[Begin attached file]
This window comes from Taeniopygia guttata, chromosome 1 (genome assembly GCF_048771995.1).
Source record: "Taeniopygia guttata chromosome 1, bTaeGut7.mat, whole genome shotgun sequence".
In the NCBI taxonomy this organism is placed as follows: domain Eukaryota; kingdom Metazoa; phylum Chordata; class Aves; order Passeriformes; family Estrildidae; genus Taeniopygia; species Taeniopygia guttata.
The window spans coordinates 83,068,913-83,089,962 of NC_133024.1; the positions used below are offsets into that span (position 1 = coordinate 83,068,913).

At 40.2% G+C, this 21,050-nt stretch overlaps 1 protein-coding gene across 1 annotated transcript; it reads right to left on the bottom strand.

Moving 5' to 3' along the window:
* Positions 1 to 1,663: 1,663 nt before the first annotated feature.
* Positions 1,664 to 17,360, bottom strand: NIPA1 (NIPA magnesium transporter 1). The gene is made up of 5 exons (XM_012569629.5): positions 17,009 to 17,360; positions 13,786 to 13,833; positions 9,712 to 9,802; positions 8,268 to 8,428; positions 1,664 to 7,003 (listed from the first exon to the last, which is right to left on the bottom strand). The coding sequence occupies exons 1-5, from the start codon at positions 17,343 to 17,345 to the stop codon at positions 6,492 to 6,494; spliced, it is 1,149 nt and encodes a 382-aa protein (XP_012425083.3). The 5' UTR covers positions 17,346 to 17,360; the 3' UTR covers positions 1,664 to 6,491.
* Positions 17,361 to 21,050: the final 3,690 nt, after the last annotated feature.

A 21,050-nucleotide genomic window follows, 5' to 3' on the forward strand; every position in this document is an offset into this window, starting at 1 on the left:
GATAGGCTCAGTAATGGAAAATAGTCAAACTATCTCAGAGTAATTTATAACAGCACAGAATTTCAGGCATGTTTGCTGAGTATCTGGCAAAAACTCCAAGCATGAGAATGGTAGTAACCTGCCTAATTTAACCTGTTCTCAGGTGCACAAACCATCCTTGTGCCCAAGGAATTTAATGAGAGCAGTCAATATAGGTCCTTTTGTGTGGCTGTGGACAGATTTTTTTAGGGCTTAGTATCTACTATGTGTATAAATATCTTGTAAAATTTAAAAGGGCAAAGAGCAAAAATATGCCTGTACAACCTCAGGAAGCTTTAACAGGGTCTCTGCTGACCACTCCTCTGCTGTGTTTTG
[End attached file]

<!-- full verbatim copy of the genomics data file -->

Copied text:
This window comes from Taeniopygia guttata, chromosome 1 (genome assembly GCF_048771995.1).
Source record: "Taeniopygia guttata chromosome 1, bTaeGut7.mat, whole genome shotgun sequence".
In the NCBI taxonomy this organism is placed as follows: domain Eukaryota; kingdom Metazoa; phylum Chordata; class Aves; order Passeriformes; family Estrildidae; genus Taeniopygia; species Taeniopygia guttata.
The window spans coordinates 83,068,913-83,089,962 of NC_133024.1; the positions used below are offsets into that span (position 1 = coordinate 83,068,913).

At 40.2% G+C, this 21,050-nt stretch overlaps 1 protein-coding gene across 1 annotated transcript; it reads right to left on the bottom strand.

Moving 5' to 3' along the window:
* Positions 1 to 1,663: 1,663 nt before the first annotated feature.
* Positions 1,664 to 17,360, bottom strand: NIPA1 (NIPA magnesium transporter 1). The gene is made up of 5 exons (XM_012569629.5): positions 17,009 to 17,360; positions 13,786 to 13,833; positions 9,712 to 9,802; positions 8,268 to 8,428; positions 1,664 to 7,003 (listed from the first exon to the last, which is right to left on the bottom strand). The coding sequence occupies exons 1-5, from the start codon at positions 17,343 to 17,345 to the stop codon at positions 6,492 to 6,494; spliced, it is 1,149 nt and encodes a 382-aa protein (XP_012425083.3). The 5' UTR covers positions 17,346 to 17,360; the 3' UTR covers positions 1,664 to 6,491.
* Positions 17,361 to 21,050: the final 3,690 nt, after the last annotated feature.

A 21,050-nucleotide genomic window follows, 5' to 3' on the forward strand; every position in this document is an offset into this window, starting at 1 on the left:
GATAGGCTCAGTAATGGAAAATAGTCAAACTATCTCAGAGTAATTTATAACAGCACAGAATTTCAGGCATGTTTGCTGAGTATCTGGCAAAAACTCCAAGCATGAGAATGGTAGTAACCTGCCTAATTTAACCTGTTCTCAGGTGCACAAACCATCCTTGTGCCCAAGGAATTTAATGAGAGCAGTCAATATAGGTCCTTTTGTGTGGCTGTGGACAGATTTTTTTAGGGCTTAGTATCTACTATGTGTATAAATATCTTGTAAAATTTAAAAGGGCAAAGAGCAAAAATATGCCTGTACAACCTCAGGAAGCTTTAACAGGGTCTCTGCTGACCACTCCTCTGCTGTGTTTTG